Northeastern experts say the anti-abortion cause, despite its institutional foothold on the Supreme Court, will diminish in strength given time—and that reproductive rights will, in a long drawn-out political and legal struggle, win out.
The high court recently ended a decadeslong constitutional protection for abortion in overturning Roe v. Wade. Many experts, including Jeremy R. Paul, a professor of law and former dean of Northeastern’s School of Law, have long-contended that the three recent conservative appointees to the court were chosen specifically to overrule Roe.
But the highly partisan court, which Paul says serves the interests of what he describes as a minority viewpoint, is overshadowing majority public opinion on the issue of abortion.
“If the country is allowed to express itself, in the end, Roe and [Planned Parenthood v. Casey] will be reaffirmed, and because of that there is a tremendous anti-constitutional movement to shut down, through things like gerrymandering, popular will,” Paul says. “As a result, ordinary political processes have been under assault.”
Poll after poll over the years has shown that a large swath of the American public support abortion and reproductive rights (though very few Americans take an absolutist view on either side of the debate, research shows). Following the leaked Supreme Court draft opinion on abortion protections earlier this year, Gallup saw near-record support for the pro-choice cause in a recent poll.
“Pro-choice sentiment is now the highest Gallup has measured since 1995 when it was 56%— the only other time it has been at the current level or higher—while the 39% identifying as ‘pro-life’ is the lowest since 1996,” Gallup authors wrote on June 2.
Polling in the wake of Friday’s decision—which, by a vote of 6-3, effectively sent the issue of abortion back to the states to regulate—has reaffirmed that sentiment, with a majority of Americans (56%, according to the latest NPR/PBS NewsHour/Marist National poll) opposing the decision. Roughly 40% of those polled said they support the ruling.
Paul says, despite the entrenched conservative supermajority on the Supreme Court, there are reasons to be cautiously optimistic about the future of abortion rights. Conservative principles have less staying power with younger generations, which might explain the urgency with which the anti-abortion cause has been operating in recent years, he says. And it’s unlikely, were the Republicans to retake Congress and pass a national abortion ban law, as many observers now worry, that Chief Justice John Roberts—who made his reservations about overturning Roe known—and Justice Brett Kavanaugh would support it, Paul says.
Yet anti-abortion views, which for all intents and purposes represent minority opinion in the U.S., continue to penetrate the institutions of government. One reason for that, Paul says, is gerrymandering, or the practice redrawing districts to ensure that one party wins those districts.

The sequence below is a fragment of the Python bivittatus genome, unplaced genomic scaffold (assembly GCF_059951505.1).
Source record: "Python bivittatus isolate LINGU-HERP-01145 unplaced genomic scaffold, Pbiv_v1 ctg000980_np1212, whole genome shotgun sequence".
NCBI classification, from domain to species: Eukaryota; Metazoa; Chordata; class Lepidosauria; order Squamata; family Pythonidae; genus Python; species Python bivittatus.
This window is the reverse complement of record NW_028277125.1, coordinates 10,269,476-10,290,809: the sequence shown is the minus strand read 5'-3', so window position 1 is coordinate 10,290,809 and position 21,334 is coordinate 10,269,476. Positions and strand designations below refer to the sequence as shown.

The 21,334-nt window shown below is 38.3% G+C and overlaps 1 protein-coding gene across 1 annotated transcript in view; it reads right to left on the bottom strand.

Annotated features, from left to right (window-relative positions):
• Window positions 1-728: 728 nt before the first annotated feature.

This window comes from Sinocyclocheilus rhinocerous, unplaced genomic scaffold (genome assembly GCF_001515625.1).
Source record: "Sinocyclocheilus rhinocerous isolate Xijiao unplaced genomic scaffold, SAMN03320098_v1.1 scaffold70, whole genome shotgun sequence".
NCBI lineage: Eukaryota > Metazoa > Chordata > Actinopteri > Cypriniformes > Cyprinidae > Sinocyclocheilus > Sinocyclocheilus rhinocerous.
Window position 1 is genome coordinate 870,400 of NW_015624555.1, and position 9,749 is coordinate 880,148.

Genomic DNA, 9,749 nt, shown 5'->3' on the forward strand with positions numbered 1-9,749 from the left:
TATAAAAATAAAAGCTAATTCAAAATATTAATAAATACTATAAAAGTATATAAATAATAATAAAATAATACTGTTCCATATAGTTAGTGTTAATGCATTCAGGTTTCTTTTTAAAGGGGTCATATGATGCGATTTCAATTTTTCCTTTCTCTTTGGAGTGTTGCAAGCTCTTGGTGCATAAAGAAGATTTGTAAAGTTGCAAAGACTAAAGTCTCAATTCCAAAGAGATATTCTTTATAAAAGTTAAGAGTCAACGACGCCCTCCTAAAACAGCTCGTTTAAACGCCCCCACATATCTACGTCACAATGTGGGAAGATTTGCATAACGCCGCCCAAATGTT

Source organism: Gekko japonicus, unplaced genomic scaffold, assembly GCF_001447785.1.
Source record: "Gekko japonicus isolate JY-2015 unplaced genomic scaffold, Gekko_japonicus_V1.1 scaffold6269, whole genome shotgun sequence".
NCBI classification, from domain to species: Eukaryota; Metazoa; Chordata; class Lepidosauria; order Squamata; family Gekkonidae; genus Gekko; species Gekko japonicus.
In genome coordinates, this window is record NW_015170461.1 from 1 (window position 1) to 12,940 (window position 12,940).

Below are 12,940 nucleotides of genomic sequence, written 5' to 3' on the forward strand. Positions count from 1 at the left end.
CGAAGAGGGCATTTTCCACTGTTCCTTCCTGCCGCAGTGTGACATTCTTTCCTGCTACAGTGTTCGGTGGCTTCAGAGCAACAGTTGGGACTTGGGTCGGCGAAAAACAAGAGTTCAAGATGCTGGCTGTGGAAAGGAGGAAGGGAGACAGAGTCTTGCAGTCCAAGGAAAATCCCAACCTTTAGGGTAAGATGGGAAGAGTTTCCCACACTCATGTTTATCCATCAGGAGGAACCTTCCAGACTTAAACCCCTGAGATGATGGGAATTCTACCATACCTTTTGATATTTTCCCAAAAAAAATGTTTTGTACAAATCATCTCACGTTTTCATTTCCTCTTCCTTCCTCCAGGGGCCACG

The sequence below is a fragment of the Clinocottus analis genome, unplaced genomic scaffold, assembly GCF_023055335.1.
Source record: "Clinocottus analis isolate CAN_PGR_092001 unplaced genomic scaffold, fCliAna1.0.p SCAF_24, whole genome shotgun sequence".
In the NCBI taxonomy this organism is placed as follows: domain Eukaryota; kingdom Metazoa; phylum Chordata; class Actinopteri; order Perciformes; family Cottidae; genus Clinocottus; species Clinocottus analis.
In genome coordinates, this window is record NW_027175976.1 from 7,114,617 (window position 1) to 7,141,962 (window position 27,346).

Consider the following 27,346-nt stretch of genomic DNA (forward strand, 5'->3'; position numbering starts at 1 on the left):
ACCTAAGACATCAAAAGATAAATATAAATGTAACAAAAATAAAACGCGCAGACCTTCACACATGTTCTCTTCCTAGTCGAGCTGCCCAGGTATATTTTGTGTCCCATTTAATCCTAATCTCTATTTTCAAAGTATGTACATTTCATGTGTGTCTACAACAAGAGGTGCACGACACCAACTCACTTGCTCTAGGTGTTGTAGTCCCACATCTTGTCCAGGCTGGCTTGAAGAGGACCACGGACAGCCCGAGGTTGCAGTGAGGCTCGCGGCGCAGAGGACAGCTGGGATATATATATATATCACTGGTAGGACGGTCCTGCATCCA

Indeed, gerrymandered states, such as Ohio, Alabama and Georgia, where polling has shown majority support for keeping abortion legal, are nevertheless governed by Republican-majority legislatures. Those states have recently passed harsh restrictions on abortion—the consequences of which are beginning to play out now that the constitutional protections have been discarded.
The practice, Paul says, has distorted the reality of the actual, on-the-ground support for keeping abortion legal.
“More states will ultimately reach the pro-choice position were it not for the vicious gerrymandering in some states,” he says. “This is in no way the end of the story.”
But the reading of public opinion on the issue of abortion should be more nuanced, says political science professor William Mayer. He says public opinion diverges when you look at the precise circumstances women face during the course of pregnancy, with most people favoring some form of restrictions in the latter stages of pregnancy.
For example, a Wall Street Journal poll found that a slightly larger share of Americans support a 15-week abortion ban than oppose it. A 15-week ban was what the Supreme Court reviewed in Dobbs v. Jackson Women’s Health Organization, the case in which the court overturned Roe.
Of course, measuring public opinion on abortion all depends on what you ask Americans—and how you ask it.
“There is a very large and active pro-life movement in this country,” Mayer says. “Is it a majority? No; but the pro-choice side isn’t a majority either.”
The recent decision could have a significant impact on the midterm elections, provided younger voters take to the polls, says Martha F. Davis, university distinguished professor of law at Northeastern, who teaches constitutional law and human-rights advocacy.
“This decision reflects a view of abortion that is out of step with the majority opinion of Americans,” Davis says. “And American women are not going to accept the idea that they are second-class citizens.”
The consequences of the ruling resound beyond borders as well, Davis says.
“Of course, this opinion is going to make the U.S. an outlier among other developed countries,” Davis says. “It’ll undermine our ability to speak with any kind of authority about women’s rights anywhere.”
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